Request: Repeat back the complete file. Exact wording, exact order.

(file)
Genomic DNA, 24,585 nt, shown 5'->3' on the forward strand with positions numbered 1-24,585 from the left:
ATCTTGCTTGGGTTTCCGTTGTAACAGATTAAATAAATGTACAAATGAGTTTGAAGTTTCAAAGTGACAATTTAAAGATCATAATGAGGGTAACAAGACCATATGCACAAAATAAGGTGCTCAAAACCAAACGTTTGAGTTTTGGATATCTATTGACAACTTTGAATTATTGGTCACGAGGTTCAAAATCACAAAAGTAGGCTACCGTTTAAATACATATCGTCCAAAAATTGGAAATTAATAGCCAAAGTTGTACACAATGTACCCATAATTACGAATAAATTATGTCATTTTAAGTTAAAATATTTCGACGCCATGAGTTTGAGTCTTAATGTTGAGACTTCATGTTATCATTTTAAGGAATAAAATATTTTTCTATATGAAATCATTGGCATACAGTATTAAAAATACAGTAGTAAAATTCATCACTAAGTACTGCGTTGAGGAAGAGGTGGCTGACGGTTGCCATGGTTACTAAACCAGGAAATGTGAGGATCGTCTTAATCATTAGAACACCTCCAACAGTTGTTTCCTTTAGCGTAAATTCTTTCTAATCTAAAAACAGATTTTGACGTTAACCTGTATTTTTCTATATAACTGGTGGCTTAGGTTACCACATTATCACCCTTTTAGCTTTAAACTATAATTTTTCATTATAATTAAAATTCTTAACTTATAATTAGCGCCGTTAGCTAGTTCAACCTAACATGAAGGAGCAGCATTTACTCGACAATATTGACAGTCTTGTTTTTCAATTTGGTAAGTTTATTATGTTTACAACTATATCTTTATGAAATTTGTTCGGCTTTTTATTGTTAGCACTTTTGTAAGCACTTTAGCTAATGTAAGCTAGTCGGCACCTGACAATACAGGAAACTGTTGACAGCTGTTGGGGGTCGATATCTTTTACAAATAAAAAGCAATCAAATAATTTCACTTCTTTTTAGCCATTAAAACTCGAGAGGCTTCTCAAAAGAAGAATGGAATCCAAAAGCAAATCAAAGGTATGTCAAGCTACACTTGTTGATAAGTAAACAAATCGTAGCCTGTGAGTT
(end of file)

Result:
Genomic DNA, 24,585 nt, shown 5'->3' on the forward strand with positions numbered 1-24,585 from the left:
ATCTTGCTTGGGTTTCCGTTGTAACAGATTAAATAAATGTACAAATGAGTTTGAAGTTTCAAAGTGACAATTTAAAGATCATAATGAGGGTAACAAGACCATATGCACAAAATAAGGTGCTCAAAACCAAACGTTTGAGTTTTGGATATCTATTGACAACTTTGAATTATTGGTCACGAGGTTCAAAATCACAAAAGTAGGCTACCGTTTAAATACATATCGTCCAAAAATTGGAAATTAATAGCCAAAGTTGTACACAATGTACCCATAATTACGAATAAATTATGTCATTTTAAGTTAAAATATTTCGACGCCATGAGTTTGAGTCTTAATGTTGAGACTTCATGTTATCATTTTAAGGAATAAAATATTTTTCTATATGAAATCATTGGCATACAGTATTAAAAATACAGTAGTAAAATTCATCACTAAGTACTGCGTTGAGGAAGAGGTGGCTGACGGTTGCCATGGTTACTAAACCAGGAAATGTGAGGATCGTCTTAATCATTAGAACACCTCCAACAGTTGTTTCCTTTAGCGTAAATTCTTTCTAATCTAAAAACAGATTTTGACGTTAACCTGTATTTTTCTATATAACTGGTGGCTTAGGTTACCACATTATCACCCTTTTAGCTTTAAACTATAATTTTTCATTATAATTAAAATTCTTAACTTATAATTAGCGCCGTTAGCTAGTTCAACCTAACATGAAGGAGCAGCATTTACTCGACAATATTGACAGTCTTGTTTTTCAATTTGGTAAGTTTATTATGTTTACAACTATATCTTTATGAAATTTGTTCGGCTTTTTATTGTTAGCACTTTTGTAAGCACTTTAGCTAATGTAAGCTAGTCGGCACCTGACAATACAGGAAACTGTTGACAGCTGTTGGGGGTCGATATCTTTTACAAATAAAAAGCAATCAAATAATTTCACTTCTTTTTAGCCATTAAAACTCGAGAGGCTTCTCAAAAGAAGAATGGAATCCAAAAGCAAATCAAAGGTATGTCAAGCTACACTTGTTGATAAGTAAACAAATCGTAGCCTGTGAGTT